“What they did very successfully with a frontal assault, and now intimidation and harassment and lawbreaking, is they confused the American people.”
By Timothy Johnson / 05.12.2018
Incoming National Rifle Association President Oliver North, a former Fox News contributor and a national security aide in the Reagan administration, claimed that survivors of the February school shooting in Parkland, FL, are engaged in “intimidation and harassment and lawbreaking” in their advocacy for stronger gun laws.
North commented on activism by survivors of the mass shooting at Marjory Stoneman Douglas High School, saying they were involved in harassment, intimidation, and illegal activities. He did not provide any evidence for his claim. From the Times:
He said the young survivor-activists who have emerged as representatives for gun restrictions — and as fierce opponents of the NRA — are getting swept up by a broader propaganda machine.
“What they did very successfully with a frontal assault, and now intimidation and harassment and lawbreaking, is they confused the American people,” he said. “Our job is to get the straight story out about what happened there, and to make sure that kind of thing doesn’t happen again because the proper things are being done with the advocacy of the NRA.”
Unlike the Parkland activists, North does know something about criminal activity. While serving in the Reagan administration, he was a central figure in the Iran-Contra scandal, which involved the U.S. secretly selling arms to Iran, and was convicted of three felonies for his role in it. North’s convictions were later vacated, although in 1994, a judge revoked his permit to carry a concealed gun in public, citing North’s “conviction for crimes involving moral turpitude.”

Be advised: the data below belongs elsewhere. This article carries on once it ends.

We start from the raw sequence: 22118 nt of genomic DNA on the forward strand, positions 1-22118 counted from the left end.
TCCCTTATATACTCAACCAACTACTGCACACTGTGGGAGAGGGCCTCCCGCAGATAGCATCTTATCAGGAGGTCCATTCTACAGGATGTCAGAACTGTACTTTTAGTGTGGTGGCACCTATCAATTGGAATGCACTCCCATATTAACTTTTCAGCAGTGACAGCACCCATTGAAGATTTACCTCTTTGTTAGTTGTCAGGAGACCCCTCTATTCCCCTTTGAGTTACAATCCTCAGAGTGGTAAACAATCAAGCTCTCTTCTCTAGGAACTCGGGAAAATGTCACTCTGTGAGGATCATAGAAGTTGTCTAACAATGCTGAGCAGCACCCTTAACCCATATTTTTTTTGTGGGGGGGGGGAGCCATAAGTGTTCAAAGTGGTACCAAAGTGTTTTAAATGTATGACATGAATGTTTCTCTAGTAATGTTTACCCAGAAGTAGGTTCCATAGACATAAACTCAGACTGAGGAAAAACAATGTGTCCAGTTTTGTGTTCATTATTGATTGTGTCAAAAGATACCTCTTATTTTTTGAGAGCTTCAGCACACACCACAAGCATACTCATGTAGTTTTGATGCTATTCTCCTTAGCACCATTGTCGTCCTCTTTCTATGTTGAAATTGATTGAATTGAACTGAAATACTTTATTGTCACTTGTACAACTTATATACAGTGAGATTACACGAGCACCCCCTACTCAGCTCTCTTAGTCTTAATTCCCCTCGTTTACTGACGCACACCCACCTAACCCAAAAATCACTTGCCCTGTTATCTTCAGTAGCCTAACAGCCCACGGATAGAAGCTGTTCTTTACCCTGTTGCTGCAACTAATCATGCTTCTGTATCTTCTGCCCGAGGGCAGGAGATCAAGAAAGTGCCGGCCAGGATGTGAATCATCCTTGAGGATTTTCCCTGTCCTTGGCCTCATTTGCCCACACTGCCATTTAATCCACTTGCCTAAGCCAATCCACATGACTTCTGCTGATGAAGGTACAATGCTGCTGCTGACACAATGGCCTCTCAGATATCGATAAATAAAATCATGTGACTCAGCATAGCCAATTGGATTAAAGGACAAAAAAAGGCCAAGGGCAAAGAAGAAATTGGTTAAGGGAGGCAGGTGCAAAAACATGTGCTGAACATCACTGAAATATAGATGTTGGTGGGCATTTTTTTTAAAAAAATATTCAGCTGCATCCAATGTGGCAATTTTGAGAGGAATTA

North also said that the NRA was receiving threats and that a “cyberwar” was being carried out against the organization, and he compared the NRA to victims of the Jim Crow era:
Mr. North said the NRA is now the victim of “civil terrorism” after vandals splashed fake blood on the Virginia home of a top NRA official and other opponents aimed personal “threats” at NRA leaders and members.
“They call them activists. That’s what they’re calling themselves. They’re not activists — this is civil terrorism. This is the kind of thing that’s never been seen against a civil rights organization in America,” he said.
“You go back to the terrible days of Jim Crow and those kinds of things — even there you didn’t have this kind of thing,” he said. “We didn’t have the cyberwar kind of thing that we’ve got today.”